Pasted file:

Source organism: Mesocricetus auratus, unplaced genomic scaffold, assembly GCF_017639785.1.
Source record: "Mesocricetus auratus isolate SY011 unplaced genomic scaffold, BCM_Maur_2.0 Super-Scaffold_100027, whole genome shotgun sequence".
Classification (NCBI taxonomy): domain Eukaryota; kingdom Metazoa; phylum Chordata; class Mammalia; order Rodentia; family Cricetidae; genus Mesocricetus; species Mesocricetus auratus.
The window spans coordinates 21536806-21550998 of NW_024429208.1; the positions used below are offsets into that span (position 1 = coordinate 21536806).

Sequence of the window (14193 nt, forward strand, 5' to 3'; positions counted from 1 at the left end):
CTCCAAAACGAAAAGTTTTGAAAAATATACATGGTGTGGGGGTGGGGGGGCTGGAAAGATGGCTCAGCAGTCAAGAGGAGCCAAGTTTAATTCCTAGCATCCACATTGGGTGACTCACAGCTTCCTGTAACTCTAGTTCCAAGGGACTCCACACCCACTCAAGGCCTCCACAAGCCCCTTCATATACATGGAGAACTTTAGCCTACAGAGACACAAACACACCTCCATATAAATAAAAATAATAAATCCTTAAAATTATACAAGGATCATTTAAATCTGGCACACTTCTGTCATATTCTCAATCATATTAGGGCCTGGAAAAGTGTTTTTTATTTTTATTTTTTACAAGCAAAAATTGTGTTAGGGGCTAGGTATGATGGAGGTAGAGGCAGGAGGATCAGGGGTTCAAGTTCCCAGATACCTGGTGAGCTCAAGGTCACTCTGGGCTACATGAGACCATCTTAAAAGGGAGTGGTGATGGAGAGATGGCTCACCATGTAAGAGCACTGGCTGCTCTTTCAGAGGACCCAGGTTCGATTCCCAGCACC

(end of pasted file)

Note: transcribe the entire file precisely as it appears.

Source organism: Mesocricetus auratus, unplaced genomic scaffold, assembly GCF_017639785.1.
Source record: "Mesocricetus auratus isolate SY011 unplaced genomic scaffold, BCM_Maur_2.0 Super-Scaffold_100027, whole genome shotgun sequence".
Classification (NCBI taxonomy): domain Eukaryota; kingdom Metazoa; phylum Chordata; class Mammalia; order Rodentia; family Cricetidae; genus Mesocricetus; species Mesocricetus auratus.
The window spans coordinates 21536806-21550998 of NW_024429208.1; the positions used below are offsets into that span (position 1 = coordinate 21536806).

Sequence of the window (14193 nt, forward strand, 5' to 3'; positions counted from 1 at the left end):
CTCCAAAACGAAAAGTTTTGAAAAATATACATGGTGTGGGGGTGGGGGGGCTGGAAAGATGGCTCAGCAGTCAAGAGGAGCCAAGTTTAATTCCTAGCATCCACATTGGGTGACTCACAGCTTCCTGTAACTCTAGTTCCAAGGGACTCCACACCCACTCAAGGCCTCCACAAGCCCCTTCATATACATGGAGAACTTTAGCCTACAGAGACACAAACACACCTCCATATAAATAAAAATAATAAATCCTTAAAATTATACAAGGATCATTTAAATCTGGCACACTTCTGTCATATTCTCAATCATATTAGGGCCTGGAAAAGTGTTTTTTATTTTTATTTTTTACAAGCAAAAATTGTGTTAGGGGCTAGGTATGATGGAGGTAGAGGCAGGAGGATCAGGGGTTCAAGTTCCCAGATACCTGGTGAGCTCAAGGTCACTCTGGGCTACATGAGACCATCTTAAAAGGGAGTGGTGATGGAGAGATGGCTCACCATGTAAGAGCACTGGCTGCTCTTTCAGAGGACCCAGGTTCGATTCCCAGCACC